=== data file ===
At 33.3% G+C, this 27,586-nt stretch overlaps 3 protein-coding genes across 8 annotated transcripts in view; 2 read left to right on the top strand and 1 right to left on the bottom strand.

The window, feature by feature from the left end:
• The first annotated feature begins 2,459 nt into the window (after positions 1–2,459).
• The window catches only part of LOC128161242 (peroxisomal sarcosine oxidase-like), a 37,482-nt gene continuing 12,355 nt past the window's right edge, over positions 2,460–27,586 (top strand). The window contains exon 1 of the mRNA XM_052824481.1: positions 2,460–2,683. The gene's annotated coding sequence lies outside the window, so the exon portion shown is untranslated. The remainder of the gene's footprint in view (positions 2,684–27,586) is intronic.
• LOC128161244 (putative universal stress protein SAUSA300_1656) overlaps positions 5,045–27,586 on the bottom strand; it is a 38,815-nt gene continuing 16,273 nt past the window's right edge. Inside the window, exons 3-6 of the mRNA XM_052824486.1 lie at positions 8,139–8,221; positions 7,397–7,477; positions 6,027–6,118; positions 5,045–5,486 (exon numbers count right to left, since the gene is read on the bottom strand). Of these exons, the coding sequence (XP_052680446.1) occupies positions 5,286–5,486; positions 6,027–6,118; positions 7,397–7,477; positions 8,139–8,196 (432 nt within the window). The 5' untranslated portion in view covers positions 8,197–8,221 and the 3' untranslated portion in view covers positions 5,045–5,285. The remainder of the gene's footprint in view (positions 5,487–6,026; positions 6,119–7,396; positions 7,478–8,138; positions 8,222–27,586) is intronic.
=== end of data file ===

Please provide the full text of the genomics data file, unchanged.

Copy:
At 33.3% G+C, this 27,586-nt stretch overlaps 3 protein-coding genes across 8 annotated transcripts in view; 2 read left to right on the top strand and 1 right to left on the bottom strand.

The window, feature by feature from the left end:
• The first annotated feature begins 2,459 nt into the window (after positions 1–2,459).
• The window catches only part of LOC128161242 (peroxisomal sarcosine oxidase-like), a 37,482-nt gene continuing 12,355 nt past the window's right edge, over positions 2,460–27,586 (top strand). The window contains exon 1 of the mRNA XM_052824481.1: positions 2,460–2,683. The gene's annotated coding sequence lies outside the window, so the exon portion shown is untranslated. The remainder of the gene's footprint in view (positions 2,684–27,586) is intronic.
• LOC128161244 (putative universal stress protein SAUSA300_1656) overlaps positions 5,045–27,586 on the bottom strand; it is a 38,815-nt gene continuing 16,273 nt past the window's right edge. Inside the window, exons 3-6 of the mRNA XM_052824486.1 lie at positions 8,139–8,221; positions 7,397–7,477; positions 6,027–6,118; positions 5,045–5,486 (exon numbers count right to left, since the gene is read on the bottom strand). Of these exons, the coding sequence (XP_052680446.1) occupies positions 5,286–5,486; positions 6,027–6,118; positions 7,397–7,477; positions 8,139–8,196 (432 nt within the window). The 5' untranslated portion in view covers positions 8,197–8,221 and the 3' untranslated portion in view covers positions 5,045–5,285. The remainder of the gene's footprint in view (positions 5,487–6,026; positions 6,119–7,396; positions 7,478–8,138; positions 8,222–27,586) is intronic.